The Syrian War. Ten Years Later.
March 2021 will mark the tenth anniversary of the Syrian war. The bulk of the fighting ended in 2017, but Syria continues to suffer.
The people, those outside Damascus and Latakia especially, live on the edge of famine, and the country is completely devastated. No reconstruction has occurred, and half the population has been displaced. Russians, Hezbollah and Iranians intervene to police the stabilized rural areas while Turks and Americans help keep Damascus’ authority in check, by continuing to occupy areas of the country.
President Bashar al-Assad has managed to maintain his position, but he controls a devastated country where half of its citizens are displaced, refugees or exiled. What passes for a negotiation process at United Nations is deadlocked: Russia and China insist on protecting the Ba’athist government in Damascus while western powers refuse to lift sanctions to facilitate reconciliation and reconstruction until President al-Assad resigns.
Meanwhile, small wars, small conflicts continue in the last remaining areas still held by the opposition in the northern region of Idlib. Russians, Americans and some Islamist militias are also targeting Islamic State remnants in the east. The main part of the war ended in 2017 with the pushback of various rebels and Islamists from Aleppo and the gradual collapse of the Islamic State core. Yet, all the protagonists, weak or strong, remain in Syria.
The Ba’ath Party and President al-Assad have certainly survived. They may even have beaten enormous forces pitted against them against all odds. But the country of Syria and the Syrian people have lost.
The various estimates which generally speak of about 500,000 killed and some 12 million refugees (over half of the 2011 population of 21.8 million) are credible. While the fighting has become limited to areas in the north – near the Turkish border and around Idlib, the devastation of towns and villages, not to mention the infrastructure from hospitals to water supply and power generation facilities, has been widespread.
The majority of those Syrians who have remained have endured conditions of extreme poverty. Given the extent of disruption of daily life, the economy has collapsed while the black market thrives. Syria is confronting a situation of such entropy that the Covid-19 pandemic has had little impact: what fragments are left of the healthcare system cannot cope with managing the spread of the virus, let alone enforce social-distancing or mask-wearing. The coronavirus aside, Syria has continued to endure a virus of a different kind throughout the entire duration of its internal war, as Israel has continued launching almost daily air attacks over Syria to target Iranian and Hezbollah positions.
The Syrian riots of 2011 had more economic than political goals in mind. And this makes the resulting war all the more tragic; because at the heart of the protest were demands of reform rather than regime change and inter-sectarian intolerance. Bashar al-Assad partially opened the economy to ‘free markets’ early in his presidency. But inequality grew sharply: five per cent of the population controlled some 50% of Syria’s wealth. High unemployment and favouritism stifled economic opportunities for the youth and the middle classes.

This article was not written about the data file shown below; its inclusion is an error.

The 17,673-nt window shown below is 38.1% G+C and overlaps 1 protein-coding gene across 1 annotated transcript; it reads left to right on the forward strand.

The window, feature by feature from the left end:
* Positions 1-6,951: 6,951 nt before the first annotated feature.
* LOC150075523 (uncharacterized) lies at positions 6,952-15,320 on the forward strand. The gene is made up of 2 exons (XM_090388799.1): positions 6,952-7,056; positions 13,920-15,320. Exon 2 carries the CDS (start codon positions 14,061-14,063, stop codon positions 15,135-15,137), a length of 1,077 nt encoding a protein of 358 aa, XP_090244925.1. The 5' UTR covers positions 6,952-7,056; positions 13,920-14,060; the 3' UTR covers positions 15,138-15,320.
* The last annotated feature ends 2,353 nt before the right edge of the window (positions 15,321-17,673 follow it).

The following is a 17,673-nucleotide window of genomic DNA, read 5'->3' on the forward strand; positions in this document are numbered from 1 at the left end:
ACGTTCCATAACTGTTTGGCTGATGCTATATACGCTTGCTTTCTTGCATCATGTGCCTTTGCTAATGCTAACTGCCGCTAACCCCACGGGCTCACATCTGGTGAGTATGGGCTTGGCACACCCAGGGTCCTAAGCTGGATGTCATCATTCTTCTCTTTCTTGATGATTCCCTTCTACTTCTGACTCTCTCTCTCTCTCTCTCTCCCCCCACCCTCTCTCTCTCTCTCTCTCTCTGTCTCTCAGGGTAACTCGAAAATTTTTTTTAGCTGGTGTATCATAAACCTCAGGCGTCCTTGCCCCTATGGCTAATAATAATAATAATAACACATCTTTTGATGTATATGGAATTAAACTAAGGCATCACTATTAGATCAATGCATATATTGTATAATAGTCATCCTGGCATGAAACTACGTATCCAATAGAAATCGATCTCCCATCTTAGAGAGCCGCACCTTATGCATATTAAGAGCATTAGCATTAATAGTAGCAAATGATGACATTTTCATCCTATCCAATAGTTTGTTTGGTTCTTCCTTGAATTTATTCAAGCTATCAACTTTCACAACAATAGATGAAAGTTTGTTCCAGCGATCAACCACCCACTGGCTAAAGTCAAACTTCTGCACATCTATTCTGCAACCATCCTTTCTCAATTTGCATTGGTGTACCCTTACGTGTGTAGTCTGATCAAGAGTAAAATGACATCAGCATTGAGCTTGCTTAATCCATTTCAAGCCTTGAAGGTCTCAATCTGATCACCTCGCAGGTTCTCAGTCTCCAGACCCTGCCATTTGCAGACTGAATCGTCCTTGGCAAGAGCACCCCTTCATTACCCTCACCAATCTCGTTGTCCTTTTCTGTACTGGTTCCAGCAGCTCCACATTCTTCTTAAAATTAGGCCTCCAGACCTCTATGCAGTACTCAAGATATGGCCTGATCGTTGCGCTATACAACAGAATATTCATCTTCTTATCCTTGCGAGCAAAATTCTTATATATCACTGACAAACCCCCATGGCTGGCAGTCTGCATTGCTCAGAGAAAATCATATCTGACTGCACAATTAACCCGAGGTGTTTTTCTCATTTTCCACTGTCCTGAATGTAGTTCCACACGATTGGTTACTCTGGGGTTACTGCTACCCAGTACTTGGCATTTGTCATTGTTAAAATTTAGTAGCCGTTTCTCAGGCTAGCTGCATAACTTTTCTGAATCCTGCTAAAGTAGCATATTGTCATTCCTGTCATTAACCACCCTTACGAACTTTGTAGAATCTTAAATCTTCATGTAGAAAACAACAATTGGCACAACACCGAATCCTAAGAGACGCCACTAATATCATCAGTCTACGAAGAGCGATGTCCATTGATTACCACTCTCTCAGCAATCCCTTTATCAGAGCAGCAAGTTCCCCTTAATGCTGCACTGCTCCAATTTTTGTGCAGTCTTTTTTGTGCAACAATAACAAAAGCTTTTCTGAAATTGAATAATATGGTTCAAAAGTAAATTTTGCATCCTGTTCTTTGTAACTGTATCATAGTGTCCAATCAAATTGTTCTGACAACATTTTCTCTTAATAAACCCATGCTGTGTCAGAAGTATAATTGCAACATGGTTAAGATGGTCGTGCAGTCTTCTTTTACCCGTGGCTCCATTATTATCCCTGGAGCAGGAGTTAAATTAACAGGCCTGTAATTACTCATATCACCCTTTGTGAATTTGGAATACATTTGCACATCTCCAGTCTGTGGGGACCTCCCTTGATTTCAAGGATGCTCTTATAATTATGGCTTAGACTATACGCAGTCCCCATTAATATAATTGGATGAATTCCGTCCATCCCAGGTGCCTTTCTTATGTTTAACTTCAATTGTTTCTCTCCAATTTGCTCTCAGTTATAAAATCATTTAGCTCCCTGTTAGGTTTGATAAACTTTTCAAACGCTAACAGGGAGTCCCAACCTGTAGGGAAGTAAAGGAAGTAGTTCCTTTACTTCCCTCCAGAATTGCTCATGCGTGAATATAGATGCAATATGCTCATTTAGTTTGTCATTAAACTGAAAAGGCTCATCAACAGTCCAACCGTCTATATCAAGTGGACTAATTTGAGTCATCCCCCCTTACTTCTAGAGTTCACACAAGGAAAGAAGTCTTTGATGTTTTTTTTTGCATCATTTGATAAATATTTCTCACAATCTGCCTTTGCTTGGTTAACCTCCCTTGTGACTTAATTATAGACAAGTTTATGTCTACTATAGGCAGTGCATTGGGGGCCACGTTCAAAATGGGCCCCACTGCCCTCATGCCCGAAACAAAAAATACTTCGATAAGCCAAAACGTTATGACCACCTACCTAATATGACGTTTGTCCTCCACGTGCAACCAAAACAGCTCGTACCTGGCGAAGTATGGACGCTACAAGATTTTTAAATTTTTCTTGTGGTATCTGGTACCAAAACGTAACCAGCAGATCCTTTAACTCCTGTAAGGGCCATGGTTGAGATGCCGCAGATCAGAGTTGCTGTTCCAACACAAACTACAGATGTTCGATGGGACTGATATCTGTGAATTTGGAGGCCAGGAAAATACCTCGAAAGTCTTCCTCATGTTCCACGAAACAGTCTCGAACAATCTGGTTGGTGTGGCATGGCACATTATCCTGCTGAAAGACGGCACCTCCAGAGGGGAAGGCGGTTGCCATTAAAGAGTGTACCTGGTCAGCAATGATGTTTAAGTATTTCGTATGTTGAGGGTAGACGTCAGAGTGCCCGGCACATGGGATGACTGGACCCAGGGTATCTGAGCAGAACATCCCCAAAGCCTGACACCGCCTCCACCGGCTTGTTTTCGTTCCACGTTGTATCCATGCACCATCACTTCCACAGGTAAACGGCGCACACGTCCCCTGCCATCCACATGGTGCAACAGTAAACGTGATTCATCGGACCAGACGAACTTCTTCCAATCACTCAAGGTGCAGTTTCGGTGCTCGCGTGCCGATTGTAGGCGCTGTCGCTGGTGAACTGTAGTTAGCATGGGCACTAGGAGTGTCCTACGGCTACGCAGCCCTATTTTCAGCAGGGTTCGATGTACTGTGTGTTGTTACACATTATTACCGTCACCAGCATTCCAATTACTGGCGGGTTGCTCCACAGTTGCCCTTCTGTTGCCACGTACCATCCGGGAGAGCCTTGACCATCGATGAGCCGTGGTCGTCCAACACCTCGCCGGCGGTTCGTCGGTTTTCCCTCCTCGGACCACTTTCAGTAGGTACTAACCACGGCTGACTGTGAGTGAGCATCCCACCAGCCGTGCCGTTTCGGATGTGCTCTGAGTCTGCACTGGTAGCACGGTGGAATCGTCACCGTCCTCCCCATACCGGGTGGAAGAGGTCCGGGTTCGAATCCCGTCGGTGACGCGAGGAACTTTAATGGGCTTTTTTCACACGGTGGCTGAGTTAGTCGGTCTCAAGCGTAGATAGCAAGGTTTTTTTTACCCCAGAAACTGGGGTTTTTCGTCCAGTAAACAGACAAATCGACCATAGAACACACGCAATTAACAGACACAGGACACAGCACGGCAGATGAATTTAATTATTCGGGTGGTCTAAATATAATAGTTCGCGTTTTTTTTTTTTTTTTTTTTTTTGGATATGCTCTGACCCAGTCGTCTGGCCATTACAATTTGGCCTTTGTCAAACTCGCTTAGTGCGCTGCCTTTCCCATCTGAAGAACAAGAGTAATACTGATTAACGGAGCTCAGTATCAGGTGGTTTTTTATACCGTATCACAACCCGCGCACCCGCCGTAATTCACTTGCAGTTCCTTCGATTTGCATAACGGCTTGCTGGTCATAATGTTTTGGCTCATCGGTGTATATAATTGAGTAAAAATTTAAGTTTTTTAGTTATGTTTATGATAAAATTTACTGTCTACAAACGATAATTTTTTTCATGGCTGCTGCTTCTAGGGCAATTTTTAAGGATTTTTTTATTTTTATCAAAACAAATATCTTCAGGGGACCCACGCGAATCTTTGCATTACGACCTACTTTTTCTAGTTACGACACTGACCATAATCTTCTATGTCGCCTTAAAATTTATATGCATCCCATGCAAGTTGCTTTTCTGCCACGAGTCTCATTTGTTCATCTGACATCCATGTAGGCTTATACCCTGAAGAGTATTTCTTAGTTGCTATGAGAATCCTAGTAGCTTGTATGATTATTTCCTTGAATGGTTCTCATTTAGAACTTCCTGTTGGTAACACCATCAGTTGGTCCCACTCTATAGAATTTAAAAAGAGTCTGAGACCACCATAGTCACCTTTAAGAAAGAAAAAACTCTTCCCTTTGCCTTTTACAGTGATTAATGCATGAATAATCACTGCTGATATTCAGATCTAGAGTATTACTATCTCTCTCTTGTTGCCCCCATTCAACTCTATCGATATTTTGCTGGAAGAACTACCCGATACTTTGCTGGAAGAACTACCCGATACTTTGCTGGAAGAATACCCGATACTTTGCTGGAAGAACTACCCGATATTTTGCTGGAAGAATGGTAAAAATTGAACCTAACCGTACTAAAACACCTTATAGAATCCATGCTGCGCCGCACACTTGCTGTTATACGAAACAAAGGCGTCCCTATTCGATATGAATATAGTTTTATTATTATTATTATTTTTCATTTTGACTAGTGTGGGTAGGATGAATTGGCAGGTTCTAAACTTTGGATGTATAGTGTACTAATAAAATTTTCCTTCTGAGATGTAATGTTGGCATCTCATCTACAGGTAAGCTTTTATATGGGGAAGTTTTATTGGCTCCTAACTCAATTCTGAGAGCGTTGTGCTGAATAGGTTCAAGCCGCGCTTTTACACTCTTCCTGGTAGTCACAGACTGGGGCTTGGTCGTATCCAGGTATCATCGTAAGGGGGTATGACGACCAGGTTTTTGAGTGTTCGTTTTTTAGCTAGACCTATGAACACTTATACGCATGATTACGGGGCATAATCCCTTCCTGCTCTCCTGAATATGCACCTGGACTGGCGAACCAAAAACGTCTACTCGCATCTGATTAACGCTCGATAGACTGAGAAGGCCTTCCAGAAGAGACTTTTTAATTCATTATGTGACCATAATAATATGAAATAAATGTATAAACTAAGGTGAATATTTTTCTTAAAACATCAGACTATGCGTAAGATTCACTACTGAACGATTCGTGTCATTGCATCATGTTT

Moreover, by 2011, Bashar al-Assad had lost legitimacy in the rural areas, one of the main areas of non-sectarian support for the Baathist government which engaged in an intense land redistribution program during the years of Hafez al-Assad.
The failure of the regime in the economic, political and national spheres determined the conditions for the revolt.
The protests that flared up in every corner of the country were unprecedented and took Assad himself by surprise; he reacted both with force (repression and arrests) and with some concessions such as the repeal of the emergency law. Rather than the poor majority, Bashir al-Assad seemed more interested in nepotism, appointing close family and fellow Alawites to Syria’s top posts. His father, in contrast, was a more astute manager, who promoted the co-optation of other the Sunni bourgeoisie throughout the country. Nonetheless, the Ba’ath had suppressed political discourse for decades, deploying pervasive political repression through the secret police, the Mukhabarat, which had effectively silenced any alternative political movement.
The Syrian Ba’ath party, moreover, served a combination of political and ethnic interests, revolving around Assad’s own Alawite minority, which represents only 10% of the country’s population. Few outsiders (i.e., Sunnis or Christians) have been permitted to reach key positions.
Bashir had tried to reform Syria early in his presidency only to run into the Alawi-Ba’ath elite wall. Some analysts believe that in many ways, Bashir al- Assad is himself a prisoner of the Ba’ath and the Alawi minority. He could not resign in 2011. And he cannot resign in 2021. Thus, even after ten years of war, Assad remains a hostage to the threat of dissent, from his own Alawite sect (who would replace him with a more ‘determined’ figure) as well as from the Sunni majority and the young rebels who have fought for change, even though this change did not necessarily imply progress.(A.B.)